Needless to say, no-nonsense, authority figures would be Tobey's calling for the remainder of his career; yet given the right role, he had the talent to make it memorable: the smart, likeable Captain Hendrey in The Thing From Another World (1951); the gallant Colonel Jack Evans in the "prehistoric dinosaur attacks an urban center" genre chiller The Beast from 20,000 Fathoms (1953, a must-see film for fans of special effects wizard, Ray Harryhausen; and as Bat Masterson, holding his own against Kirk Douglas and Burt Lancaster in Gunfight at the O.K. Corral (1957).
Television would also offer Tobey much work: he had his own action series as chopper pilot Chuck Martin in Whirlybirds (1957-59); and had a recurring role as Assistant District Attorney Alvin in Perry Mason (1957-66). He would also be kept busy with guest appearances in countless westerns (Gunsmoke, Bonanza, The Virginian) and cop shows (The Rockford Files, Barnaby Jones, Ironside) for the next two decades. Most amusingly, the tail end of Tobey's career saw some self-deprecating cameo spots in such contemporary shockers as The Howling (1981); Strange Invaders (1983) and his role reprisal of Captain Hendry in The Attack of the B-Movie Monsters (2002). Tobey is survived by a daughter, two stepchildren, and two grandchildren.
by Michael T. Toole
Kenneth Tobey (1917-2003)
A working title for this film was The Gamblers. Although not noted in the onscreen credits, this film is based on the novella The Gambler by Fyodor Mikhailovich Dostoevsky. Dostoevsky is referred to indirectly in the film's prologue, which states that "the story is inspired by the work of a great writer, a gambler himself, who played for his life and won immortality." Noting the absence of a credit for Dostoevsky, the Hollywood Reporter reveiewer wrote that "somewhere down the line Dostoevsky...seems to have been given the brushoff by the producers." Although the film lists "Fedja" as the name of the character played by Gregory Peck, M-G-M studio publicity material and the CBCS refer to the character as "Fodor Dostoievsky."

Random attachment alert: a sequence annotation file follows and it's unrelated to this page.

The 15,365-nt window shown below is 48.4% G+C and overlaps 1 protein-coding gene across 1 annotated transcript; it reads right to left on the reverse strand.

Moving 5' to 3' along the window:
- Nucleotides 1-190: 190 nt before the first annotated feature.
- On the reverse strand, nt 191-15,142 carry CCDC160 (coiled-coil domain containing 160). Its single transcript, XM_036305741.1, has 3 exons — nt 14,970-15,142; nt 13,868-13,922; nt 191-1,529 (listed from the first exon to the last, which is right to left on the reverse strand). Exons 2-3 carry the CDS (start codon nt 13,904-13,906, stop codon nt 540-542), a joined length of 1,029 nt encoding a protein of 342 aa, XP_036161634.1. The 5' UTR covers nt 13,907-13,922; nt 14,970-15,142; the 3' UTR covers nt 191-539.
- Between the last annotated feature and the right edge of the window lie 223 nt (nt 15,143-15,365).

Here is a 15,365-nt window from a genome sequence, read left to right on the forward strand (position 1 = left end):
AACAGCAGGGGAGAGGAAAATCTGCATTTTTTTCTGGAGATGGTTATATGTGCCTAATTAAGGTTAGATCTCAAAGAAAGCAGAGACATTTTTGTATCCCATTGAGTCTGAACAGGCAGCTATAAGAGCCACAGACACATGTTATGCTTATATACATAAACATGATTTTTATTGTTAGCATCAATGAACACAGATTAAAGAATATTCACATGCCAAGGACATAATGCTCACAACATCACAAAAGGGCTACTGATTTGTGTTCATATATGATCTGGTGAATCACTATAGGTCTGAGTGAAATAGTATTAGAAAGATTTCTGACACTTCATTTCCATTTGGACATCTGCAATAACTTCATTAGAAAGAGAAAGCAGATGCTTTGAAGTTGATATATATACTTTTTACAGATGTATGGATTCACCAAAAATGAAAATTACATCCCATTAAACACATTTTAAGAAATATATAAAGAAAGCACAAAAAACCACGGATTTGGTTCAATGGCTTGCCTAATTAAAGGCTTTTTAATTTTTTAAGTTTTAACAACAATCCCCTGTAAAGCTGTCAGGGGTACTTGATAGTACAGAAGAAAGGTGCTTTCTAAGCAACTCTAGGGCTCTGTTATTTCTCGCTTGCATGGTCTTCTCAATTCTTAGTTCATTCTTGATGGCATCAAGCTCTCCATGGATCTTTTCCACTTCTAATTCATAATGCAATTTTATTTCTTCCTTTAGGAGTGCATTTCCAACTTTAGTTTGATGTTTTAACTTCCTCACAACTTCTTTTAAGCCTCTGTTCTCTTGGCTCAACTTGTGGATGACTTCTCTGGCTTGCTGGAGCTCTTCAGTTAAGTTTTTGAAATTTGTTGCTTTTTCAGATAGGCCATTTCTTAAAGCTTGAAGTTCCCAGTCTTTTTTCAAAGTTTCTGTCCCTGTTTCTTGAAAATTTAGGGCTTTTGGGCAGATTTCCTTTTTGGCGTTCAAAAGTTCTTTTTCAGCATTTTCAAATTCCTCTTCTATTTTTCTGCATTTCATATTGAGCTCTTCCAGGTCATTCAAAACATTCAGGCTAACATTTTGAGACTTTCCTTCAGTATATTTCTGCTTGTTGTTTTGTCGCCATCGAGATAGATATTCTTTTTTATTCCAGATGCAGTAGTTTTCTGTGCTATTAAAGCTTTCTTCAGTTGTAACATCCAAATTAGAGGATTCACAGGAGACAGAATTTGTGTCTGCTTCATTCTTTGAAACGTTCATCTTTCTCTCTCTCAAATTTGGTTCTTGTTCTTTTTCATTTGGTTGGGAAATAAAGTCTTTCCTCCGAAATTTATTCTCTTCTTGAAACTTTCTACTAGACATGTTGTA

Modern sources draw many parallels between the fictional character of "Fedja" and the life of Dostoevsky. A May 1940 Hollywood Reporter news item indicates that Warner Bros. planned to film a version of The Gambler starring Albert Basserman and directed by William Dietrle, but that film was never made. A May 1948 Los Angeles Examiner news item noted that Lana Turner was originally set to star opposite Gregory Peck. According to Melvyn Douglas' autobiography, he initially rejected his assignment to this film as his last under his M-G-M contract, and only agreed to do it as a personal favor for M-G-M production head Dore Schary. The Great Sinner received mostly unfavorable reviews when it was released, and a biography of Ava Gardner notes that Robert Siodmak was so disappointed with the film that he later refused to admit that he had directed it. Dostoevsky's novella was the basis or inspiration for many foreign-made films, as well as Paramount's 1974 film The Gambler, directed by Karel Reisz and starring James Caan, Paul Sorvino and Lauren Hutton.